Tag Archives: husband

Time Matters


Good morning Everyone!

Elegant Mantel Clock

NIGHT BEFORE:

Picking up necessary medication after work: 20 minutes.

Putting bag with necessary medication down in the house somewhere:  10 seconds.

Greeting husband and daughter:  5 minutes.

NEXT MORNING:

smiley-frowny-face_17913_

1st sweep of house for bag containing necessary medication:  5 minutes. 

smiley more frowny face

2nd sweep of house for bag containing necessary medication:  5 minutes. 

more frowny face

3rd sweep of house for bag containing necessary medication: 5 minutes

angry face

4th sweep of house for bag containing necessary medication:  4 minutes, 45 seconds.

relief 2

Being saved by 15 seconds from calling husband and daughter and throwing monumental (unfair) hissy fit about stuff being moved without knowledge:

Priceless!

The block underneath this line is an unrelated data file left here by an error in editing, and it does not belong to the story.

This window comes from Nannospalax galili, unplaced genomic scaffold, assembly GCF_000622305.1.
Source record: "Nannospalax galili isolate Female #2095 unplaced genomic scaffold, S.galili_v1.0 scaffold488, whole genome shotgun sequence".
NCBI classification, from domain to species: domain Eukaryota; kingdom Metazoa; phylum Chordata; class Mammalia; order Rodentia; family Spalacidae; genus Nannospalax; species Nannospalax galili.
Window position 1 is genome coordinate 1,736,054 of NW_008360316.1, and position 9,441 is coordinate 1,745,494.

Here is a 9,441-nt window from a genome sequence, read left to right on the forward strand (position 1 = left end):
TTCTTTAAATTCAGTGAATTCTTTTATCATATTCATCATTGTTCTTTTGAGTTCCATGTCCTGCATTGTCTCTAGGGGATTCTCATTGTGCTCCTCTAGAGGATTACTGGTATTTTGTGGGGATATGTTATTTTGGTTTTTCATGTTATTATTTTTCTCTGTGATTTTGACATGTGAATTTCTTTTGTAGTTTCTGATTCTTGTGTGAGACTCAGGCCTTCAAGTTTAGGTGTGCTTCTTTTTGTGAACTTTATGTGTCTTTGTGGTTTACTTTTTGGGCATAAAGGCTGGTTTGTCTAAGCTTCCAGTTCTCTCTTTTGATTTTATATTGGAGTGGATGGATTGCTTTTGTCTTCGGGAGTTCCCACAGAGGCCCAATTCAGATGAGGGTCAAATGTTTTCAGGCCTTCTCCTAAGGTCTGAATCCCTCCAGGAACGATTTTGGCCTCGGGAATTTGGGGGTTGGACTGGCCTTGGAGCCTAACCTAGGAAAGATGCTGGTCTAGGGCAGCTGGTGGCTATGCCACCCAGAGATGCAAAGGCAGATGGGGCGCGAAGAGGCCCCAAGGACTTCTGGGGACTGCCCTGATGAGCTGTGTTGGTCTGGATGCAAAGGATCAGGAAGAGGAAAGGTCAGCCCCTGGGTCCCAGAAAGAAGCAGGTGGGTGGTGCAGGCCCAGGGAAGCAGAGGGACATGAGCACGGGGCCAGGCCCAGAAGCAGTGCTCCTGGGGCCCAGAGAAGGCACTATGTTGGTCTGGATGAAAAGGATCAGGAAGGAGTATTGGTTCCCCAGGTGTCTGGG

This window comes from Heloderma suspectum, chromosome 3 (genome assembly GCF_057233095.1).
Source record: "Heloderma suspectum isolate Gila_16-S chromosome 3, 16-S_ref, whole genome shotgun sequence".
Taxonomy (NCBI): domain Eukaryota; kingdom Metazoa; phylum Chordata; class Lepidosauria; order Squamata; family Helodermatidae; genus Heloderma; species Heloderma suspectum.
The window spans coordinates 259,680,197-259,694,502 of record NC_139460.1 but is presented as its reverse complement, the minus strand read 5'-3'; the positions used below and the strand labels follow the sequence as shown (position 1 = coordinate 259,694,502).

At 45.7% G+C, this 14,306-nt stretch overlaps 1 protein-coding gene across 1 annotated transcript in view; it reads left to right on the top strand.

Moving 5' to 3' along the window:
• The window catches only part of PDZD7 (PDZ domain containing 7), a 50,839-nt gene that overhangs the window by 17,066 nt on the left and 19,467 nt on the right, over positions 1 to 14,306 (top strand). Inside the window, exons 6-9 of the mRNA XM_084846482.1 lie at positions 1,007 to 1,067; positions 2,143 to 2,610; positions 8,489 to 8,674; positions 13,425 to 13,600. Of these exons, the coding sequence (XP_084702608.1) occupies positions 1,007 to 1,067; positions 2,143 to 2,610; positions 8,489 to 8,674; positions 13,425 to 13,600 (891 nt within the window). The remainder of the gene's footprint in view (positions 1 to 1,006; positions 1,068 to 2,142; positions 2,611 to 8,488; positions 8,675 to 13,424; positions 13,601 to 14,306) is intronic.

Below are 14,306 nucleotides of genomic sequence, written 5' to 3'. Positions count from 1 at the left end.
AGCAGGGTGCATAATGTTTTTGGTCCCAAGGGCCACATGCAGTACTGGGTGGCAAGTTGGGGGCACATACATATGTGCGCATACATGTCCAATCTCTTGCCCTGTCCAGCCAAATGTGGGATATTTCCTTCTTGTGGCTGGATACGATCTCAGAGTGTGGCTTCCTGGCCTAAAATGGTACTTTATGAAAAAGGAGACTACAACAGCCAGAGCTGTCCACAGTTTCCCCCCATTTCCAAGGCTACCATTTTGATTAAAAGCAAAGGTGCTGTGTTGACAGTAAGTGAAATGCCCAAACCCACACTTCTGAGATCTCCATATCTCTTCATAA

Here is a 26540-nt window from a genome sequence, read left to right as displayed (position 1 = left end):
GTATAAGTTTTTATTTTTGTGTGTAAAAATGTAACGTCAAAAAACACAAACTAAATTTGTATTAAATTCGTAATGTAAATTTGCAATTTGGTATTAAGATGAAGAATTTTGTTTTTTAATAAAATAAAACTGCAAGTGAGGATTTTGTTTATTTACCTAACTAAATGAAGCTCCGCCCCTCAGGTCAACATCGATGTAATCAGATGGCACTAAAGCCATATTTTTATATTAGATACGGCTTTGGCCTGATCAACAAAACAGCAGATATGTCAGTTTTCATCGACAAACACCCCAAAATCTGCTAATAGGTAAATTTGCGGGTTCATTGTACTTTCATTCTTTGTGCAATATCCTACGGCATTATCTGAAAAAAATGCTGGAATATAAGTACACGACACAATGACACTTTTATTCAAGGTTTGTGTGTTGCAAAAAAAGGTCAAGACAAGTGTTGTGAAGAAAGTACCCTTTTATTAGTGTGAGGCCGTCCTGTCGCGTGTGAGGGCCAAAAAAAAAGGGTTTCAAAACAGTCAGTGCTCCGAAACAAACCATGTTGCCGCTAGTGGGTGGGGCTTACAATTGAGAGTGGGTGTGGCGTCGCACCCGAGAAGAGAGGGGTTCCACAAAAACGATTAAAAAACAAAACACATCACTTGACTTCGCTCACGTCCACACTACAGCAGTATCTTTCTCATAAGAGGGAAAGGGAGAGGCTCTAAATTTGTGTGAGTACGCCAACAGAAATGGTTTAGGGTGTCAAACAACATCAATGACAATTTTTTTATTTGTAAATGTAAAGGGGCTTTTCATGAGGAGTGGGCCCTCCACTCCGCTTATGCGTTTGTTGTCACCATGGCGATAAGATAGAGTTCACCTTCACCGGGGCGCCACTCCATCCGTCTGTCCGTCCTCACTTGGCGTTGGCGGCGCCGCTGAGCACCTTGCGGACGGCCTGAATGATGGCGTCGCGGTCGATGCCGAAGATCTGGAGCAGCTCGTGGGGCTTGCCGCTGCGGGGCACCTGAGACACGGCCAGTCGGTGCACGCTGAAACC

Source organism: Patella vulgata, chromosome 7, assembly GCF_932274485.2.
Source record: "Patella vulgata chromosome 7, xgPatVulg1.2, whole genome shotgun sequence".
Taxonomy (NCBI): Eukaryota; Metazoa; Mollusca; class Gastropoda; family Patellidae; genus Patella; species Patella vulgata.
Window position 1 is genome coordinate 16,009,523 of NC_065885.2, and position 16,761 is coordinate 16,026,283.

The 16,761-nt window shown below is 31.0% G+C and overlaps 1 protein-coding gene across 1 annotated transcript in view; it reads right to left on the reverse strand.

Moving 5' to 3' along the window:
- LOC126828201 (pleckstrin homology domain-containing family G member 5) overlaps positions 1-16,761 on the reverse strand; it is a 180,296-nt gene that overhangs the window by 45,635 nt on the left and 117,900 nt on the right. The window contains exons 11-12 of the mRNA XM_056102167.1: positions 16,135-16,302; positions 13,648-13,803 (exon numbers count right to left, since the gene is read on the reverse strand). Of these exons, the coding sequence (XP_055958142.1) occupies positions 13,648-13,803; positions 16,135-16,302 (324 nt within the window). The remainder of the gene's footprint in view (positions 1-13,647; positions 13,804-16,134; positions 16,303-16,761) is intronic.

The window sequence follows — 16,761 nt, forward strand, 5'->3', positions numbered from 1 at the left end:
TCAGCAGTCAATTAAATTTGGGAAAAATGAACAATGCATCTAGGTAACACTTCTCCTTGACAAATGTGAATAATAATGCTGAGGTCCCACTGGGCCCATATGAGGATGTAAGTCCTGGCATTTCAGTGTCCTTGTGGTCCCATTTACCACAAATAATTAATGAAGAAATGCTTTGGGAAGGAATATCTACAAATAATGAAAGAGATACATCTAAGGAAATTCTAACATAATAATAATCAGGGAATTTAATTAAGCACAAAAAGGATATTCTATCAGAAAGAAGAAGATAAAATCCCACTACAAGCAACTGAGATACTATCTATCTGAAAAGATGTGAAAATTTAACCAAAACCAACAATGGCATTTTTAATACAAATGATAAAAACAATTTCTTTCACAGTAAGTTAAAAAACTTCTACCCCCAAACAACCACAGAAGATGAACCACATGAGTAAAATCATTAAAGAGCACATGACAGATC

Have a great day!

Nancy

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Tips for a Successful Marriage


Good morning Everyone!

Roses, Dozen Roses, Flower Arrangement

Anniversary Roses from Mark

June is the season of weddings.  On June 27, Mark and I will have been married for 27 years.  While 27 years of marriage may not be as impressive as 50 or 70, we feel like it is an accomplishment and have enjoyed every minute of it.  In honor of our 27th anniversary, here are some random tips for a successful marriage.

1)     Have separate bathrooms.

2)    If you can’t have separate bathrooms, at least fight for separate sinks and vanities!

3)     When you are in the unfortunate predicament of having to share one  bathroom with one (teensy tiny) vanity, keep your sense of humor.

Once, when Mark and I were sharing a tiny  bathroom, I came home to find a piece of paper pinned to our bathroom door entitled “1o1 Things Martin Luther Would Have Objected To Had He Shared Your Bathroom.”

4)     Men, if you have to share a small bathroom, do NOT  ask your wife what takes her so long to get ready.  The answer, gentlemen, is that you get up, wash your hair, get dressed in one of three or four suits that look identical and go to work.  We, having lost a vote somewhere along the line that no one can remember now, must get up, wash our hair, dry our hair,  style our hair, put on our makeup, get dressed in a distinctively different outfit every day and go to work.  Just do the math!